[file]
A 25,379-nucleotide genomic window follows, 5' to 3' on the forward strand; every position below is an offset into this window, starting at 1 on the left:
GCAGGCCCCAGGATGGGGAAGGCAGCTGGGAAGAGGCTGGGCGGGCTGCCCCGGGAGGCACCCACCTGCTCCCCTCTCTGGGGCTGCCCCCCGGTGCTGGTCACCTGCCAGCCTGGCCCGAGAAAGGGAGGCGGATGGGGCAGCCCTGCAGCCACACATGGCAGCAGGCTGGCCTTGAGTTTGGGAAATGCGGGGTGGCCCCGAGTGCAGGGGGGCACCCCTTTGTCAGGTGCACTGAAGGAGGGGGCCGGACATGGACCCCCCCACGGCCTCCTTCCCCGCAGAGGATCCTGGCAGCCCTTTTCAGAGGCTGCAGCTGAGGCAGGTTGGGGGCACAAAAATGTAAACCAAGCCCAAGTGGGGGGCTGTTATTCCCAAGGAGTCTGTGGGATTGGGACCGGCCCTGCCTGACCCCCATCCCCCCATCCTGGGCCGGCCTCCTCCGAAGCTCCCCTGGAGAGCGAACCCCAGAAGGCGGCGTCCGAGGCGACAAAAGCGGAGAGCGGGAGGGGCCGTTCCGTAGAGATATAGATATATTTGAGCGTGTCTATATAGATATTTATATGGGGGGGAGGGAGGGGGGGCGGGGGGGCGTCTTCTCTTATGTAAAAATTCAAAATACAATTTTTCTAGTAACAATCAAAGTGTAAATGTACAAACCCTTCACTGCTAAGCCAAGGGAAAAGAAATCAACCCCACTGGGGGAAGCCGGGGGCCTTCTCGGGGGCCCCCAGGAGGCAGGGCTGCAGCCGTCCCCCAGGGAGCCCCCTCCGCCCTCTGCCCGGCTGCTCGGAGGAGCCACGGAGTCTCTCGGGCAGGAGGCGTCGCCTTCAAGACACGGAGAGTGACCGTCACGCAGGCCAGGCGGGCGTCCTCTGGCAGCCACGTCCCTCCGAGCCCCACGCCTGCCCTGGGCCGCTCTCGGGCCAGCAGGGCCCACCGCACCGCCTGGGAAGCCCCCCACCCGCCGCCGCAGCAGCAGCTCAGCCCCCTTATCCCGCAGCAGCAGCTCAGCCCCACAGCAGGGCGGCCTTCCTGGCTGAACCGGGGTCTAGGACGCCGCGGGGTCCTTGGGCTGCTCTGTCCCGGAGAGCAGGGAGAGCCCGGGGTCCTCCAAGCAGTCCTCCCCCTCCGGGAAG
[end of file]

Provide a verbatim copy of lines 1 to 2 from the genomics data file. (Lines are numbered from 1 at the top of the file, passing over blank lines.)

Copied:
A 25,379-nucleotide genomic window follows, 5' to 3' on the forward strand; every position below is an offset into this window, starting at 1 on the left:
GCAGGCCCCAGGATGGGGAAGGCAGCTGGGAAGAGGCTGGGCGGGCTGCCCCGGGAGGCACCCACCTGCTCCCCTCTCTGGGGCTGCCCCCCGGTGCTGGTCACCTGCCAGCCTGGCCCGAGAAAGGGAGGCGGATGGGGCAGCCCTGCAGCCACACATGGCAGCAGGCTGGCCTTGAGTTTGGGAAATGCGGGGTGGCCCCGAGTGCAGGGGGGCACCCCTTTGTCAGGTGCACTGAAGGAGGGGGCCGGACATGGACCCCCCCACGGCCTCCTTCCCCGCAGAGGATCCTGGCAGCCCTTTTCAGAGGCTGCAGCTGAGGCAGGTTGGGGGCACAAAAATGTAAACCAAGCCCAAGTGGGGGGCTGTTATTCCCAAGGAGTCTGTGGGATTGGGACCGGCCCTGCCTGACCCCCATCCCCCCATCCTGGGCCGGCCTCCTCCGAAGCTCCCCTGGAGAGCGAACCCCAGAAGGCGGCGTCCGAGGCGACAAAAGCGGAGAGCGGGAGGGGCCGTTCCGTAGAGATATAGATATATTTGAGCGTGTCTATATAGATATTTATATGGGGGGGAGGGAGGGGGGGCGGGGGGGCGTCTTCTCTTATGTAAAAATTCAAAATACAATTTTTCTAGTAACAATCAAAGTGTAAATGTACAAACCCTTCACTGCTAAGCCAAGGGAAAAGAAATCAACCCCACTGGGGGAAGCCGGGGGCCTTCTCGGGGGCCCCCAGGAGGCAGGGCTGCAGCCGTCCCCCAGGGAGCCCCCTCCGCCCTCTGCCCGGCTGCTCGGAGGAGCCACGGAGTCTCTCGGGCAGGAGGCGTCGCCTTCAAGACACGGAGAGTGACCGTCACGCAGGCCAGGCGGGCGTCCTCTGGCAGCCACGTCCCTCCGAGCCCCACGCCTGCCCTGGGCCGCTCTCGGGCCAGCAGGGCCCACCGCACCGCCTGGGAAGCCCCCCACCCGCCGCCGCAGCAGCAGCTCAGCCCCCTTATCCCGCAGCAGCAGCTCAGCCCCACAGCAGGGCGGCCTTCCTGGCTGAACCGGGGTCTAGGACGCCGCGGGGTCCTTGGGCTGCTCTGTCCCGGAGAGCAGGGAGAGCCCGGGGTCCTCCAAGCAGTCCTCCCCCTCCGGGAAG